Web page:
Which Man Has Had the Best Overall Career in MLB History?

While looking at Bill Miller’s post on Walter Johnson’s hitting proficiency, I came up with this question: Which man has had the best overall baseball career in MLB history, covering the roles of pitcher, position player and/or hitter, and manager? The criteria I came up with was that the man had to serve in at least two of the three roles, had to be at least adequate in each role he served, and ideally was superlative in at least one of the three roles.

Babe Ruth, with his pitching and hitting career, is of course the first name to come to mind. Ruth never managed, though, and I think it’s harder to choose the winning candidate than you first assume. Here are the three men who seem to be the best candidates: John McGraw, Babe Ruth, Walter Johnson.

You presumably know what Ruth did on the field, but here are some quick details on McGraw and Johnson’s careers. McGraw managed from 1899-1932, with a 2763-1948 record over 4769 games, for a .586 winning percentage. He won three World Series and 10 pennants, all with the Giants, from 1902-1932. As a hitter, his triple slash line was .334/.466/.410, for an OPS+ of 135. His OPB topped .500 in three seasons, 1899 through 1901, he drew at least 90 walks in five seasons, scored 1024 runs in 1099 games, scoring at least 100 runs in five seasons. His OPB of .466 is third-best in MLB history. He played for the Baltimore Orioles as they won the N.L. pennant in three straight years, 1894-1896 (there was no A.L. and no World Series at the time).

Johnson’s record as a manager was 529-432, a .550 winning percentage over 861 games. He managed the Senators from 1929-1932, then the Indians from 1933-1935. His Senators had three straight 90-win seasons, 1930 through 1932, but Johnson left before they won the pennant in 1933. His triple slash batting line of .235/.274/.342 (for an OPS+ of 76) is not very impressive, until you realize most of his at-bats were in the deadball era. Nonetheless, he hit 24 homers, 41 triples, and 94 doubles. From 1924 through 1927, when he was 36 to 39 years old, Johnson’s triple slash line was .306/.332/.423, with six homers and 22 doubles in 359 at-bats, for an OPS+ of 95. He hit .433/.455/.577 over 97 at-bats in 1925. Johnson appeared in 132 games as a pinch-hitter or outfielder. And, of course, he was arguably the greatest pitcher ever, going 417-279 from 1907 to 1927, and ranks in the top 5 in many pitching stats.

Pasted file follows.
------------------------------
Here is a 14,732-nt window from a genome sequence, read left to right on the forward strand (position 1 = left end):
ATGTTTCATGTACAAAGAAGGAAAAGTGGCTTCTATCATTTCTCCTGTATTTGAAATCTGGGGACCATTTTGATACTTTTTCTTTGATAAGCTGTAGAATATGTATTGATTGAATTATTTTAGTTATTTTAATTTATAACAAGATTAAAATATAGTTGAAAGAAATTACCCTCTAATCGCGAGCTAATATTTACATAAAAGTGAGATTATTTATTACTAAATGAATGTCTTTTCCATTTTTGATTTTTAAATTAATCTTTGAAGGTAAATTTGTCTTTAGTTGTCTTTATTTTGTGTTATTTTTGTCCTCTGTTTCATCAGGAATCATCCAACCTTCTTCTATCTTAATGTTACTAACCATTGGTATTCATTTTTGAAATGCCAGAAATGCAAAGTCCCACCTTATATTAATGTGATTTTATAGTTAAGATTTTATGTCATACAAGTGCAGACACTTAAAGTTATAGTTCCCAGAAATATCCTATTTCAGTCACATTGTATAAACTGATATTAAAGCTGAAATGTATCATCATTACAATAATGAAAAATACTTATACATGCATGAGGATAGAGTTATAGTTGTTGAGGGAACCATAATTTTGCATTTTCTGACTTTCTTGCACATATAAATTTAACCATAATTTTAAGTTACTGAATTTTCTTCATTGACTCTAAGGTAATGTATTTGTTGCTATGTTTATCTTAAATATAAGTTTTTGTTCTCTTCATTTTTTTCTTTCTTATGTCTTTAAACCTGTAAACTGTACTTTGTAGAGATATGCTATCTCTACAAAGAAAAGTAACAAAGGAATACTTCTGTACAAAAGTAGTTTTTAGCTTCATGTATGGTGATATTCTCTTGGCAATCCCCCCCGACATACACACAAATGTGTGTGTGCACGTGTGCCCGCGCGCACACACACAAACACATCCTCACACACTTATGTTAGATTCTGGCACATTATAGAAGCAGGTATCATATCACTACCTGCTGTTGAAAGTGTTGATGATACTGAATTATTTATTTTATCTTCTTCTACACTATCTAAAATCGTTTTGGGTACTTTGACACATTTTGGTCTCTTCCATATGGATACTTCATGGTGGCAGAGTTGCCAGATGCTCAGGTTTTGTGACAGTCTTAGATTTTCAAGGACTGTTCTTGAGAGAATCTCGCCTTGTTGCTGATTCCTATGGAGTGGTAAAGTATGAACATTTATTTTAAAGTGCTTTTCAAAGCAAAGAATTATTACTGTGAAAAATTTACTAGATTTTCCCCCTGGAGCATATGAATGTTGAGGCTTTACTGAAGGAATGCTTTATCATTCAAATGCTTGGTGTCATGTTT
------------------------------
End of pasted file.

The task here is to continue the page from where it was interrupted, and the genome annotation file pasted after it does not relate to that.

What jumps out to me is that Johnson is the only man who was well above average in two of the three roles, and clearly held his own in the third role, as a hitter. McGraw is perhaps the best player of the managers in the HOF who won at least 1500 games, and you can contend that he’s the best manager ever. Then you have Ruth. I think you can make an honest, solid argument for each of the three.

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Published in: Uncategorized on June 4, 2013 at 6:55 pm  Comments (2)  
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2 CommentsLeave a comment

  1. That’s a very unique way of approaching this question. I guess, using those three criteria, I’d have to go with W.J.
    Thanks very much for mentioning my post!
    Cheers, Bill

  2. Utterly fascinating post, well chosen, Arne. For me, the careers and numbers of Johnson and McGraw intrigue me almost at the pitch that Ruth’s do. Walter Johnson’s wins, strikeouts, innings pitched even have a mythological quality about them. Or better yet, are so lofty that you nearly can’t comprehend them. McGraw – I tend to remember the chubby, little gerbil figure I think of him from later in his managing career – but his career stats completely belie that, and are the the picture of a supremely talented, multifaceted player. For the nearest comparison to our era, there’s peak value Chuck Knoblauch (’95-’96), and Joe Morgan for career value, with similar skillsets, dimensions. I dare say, with players regressing towards the mean (or, with training methods, instruction, etc., making everything more equal, we’ll never see the likes of these pioneers again.


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